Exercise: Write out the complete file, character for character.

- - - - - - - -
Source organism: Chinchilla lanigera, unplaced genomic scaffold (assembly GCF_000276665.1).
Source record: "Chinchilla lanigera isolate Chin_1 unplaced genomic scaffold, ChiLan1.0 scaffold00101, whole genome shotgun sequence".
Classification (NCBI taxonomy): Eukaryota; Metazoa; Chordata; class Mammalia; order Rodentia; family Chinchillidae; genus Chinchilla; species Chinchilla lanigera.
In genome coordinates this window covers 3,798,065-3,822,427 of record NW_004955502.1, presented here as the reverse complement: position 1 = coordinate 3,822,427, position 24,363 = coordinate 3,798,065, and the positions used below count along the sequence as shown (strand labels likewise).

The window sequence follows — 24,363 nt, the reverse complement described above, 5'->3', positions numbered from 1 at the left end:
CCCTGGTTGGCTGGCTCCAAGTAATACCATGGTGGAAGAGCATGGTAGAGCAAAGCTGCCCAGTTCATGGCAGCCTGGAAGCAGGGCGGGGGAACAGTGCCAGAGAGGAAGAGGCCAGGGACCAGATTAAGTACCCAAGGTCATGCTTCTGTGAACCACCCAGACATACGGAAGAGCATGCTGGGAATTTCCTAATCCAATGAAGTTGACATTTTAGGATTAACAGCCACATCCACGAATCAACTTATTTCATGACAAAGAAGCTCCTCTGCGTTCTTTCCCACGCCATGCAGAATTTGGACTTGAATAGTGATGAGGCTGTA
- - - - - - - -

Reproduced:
Source organism: Chinchilla lanigera, unplaced genomic scaffold (assembly GCF_000276665.1).
Source record: "Chinchilla lanigera isolate Chin_1 unplaced genomic scaffold, ChiLan1.0 scaffold00101, whole genome shotgun sequence".
Classification (NCBI taxonomy): Eukaryota; Metazoa; Chordata; class Mammalia; order Rodentia; family Chinchillidae; genus Chinchilla; species Chinchilla lanigera.
In genome coordinates this window covers 3,798,065-3,822,427 of record NW_004955502.1, presented here as the reverse complement: position 1 = coordinate 3,822,427, position 24,363 = coordinate 3,798,065, and the positions used below count along the sequence as shown (strand labels likewise).

The window sequence follows — 24,363 nt, the reverse complement described above, 5'->3', positions numbered from 1 at the left end:
CCCTGGTTGGCTGGCTCCAAGTAATACCATGGTGGAAGAGCATGGTAGAGCAAAGCTGCCCAGTTCATGGCAGCCTGGAAGCAGGGCGGGGGAACAGTGCCAGAGAGGAAGAGGCCAGGGACCAGATTAAGTACCCAAGGTCATGCTTCTGTGAACCACCCAGACATACGGAAGAGCATGCTGGGAATTTCCTAATCCAATGAAGTTGACATTTTAGGATTAACAGCCACATCCACGAATCAACTTATTTCATGACAAAGAAGCTCCTCTGCGTTCTTTCCCACGCCATGCAGAATTTGGACTTGAATAGTGATGAGGCTGTA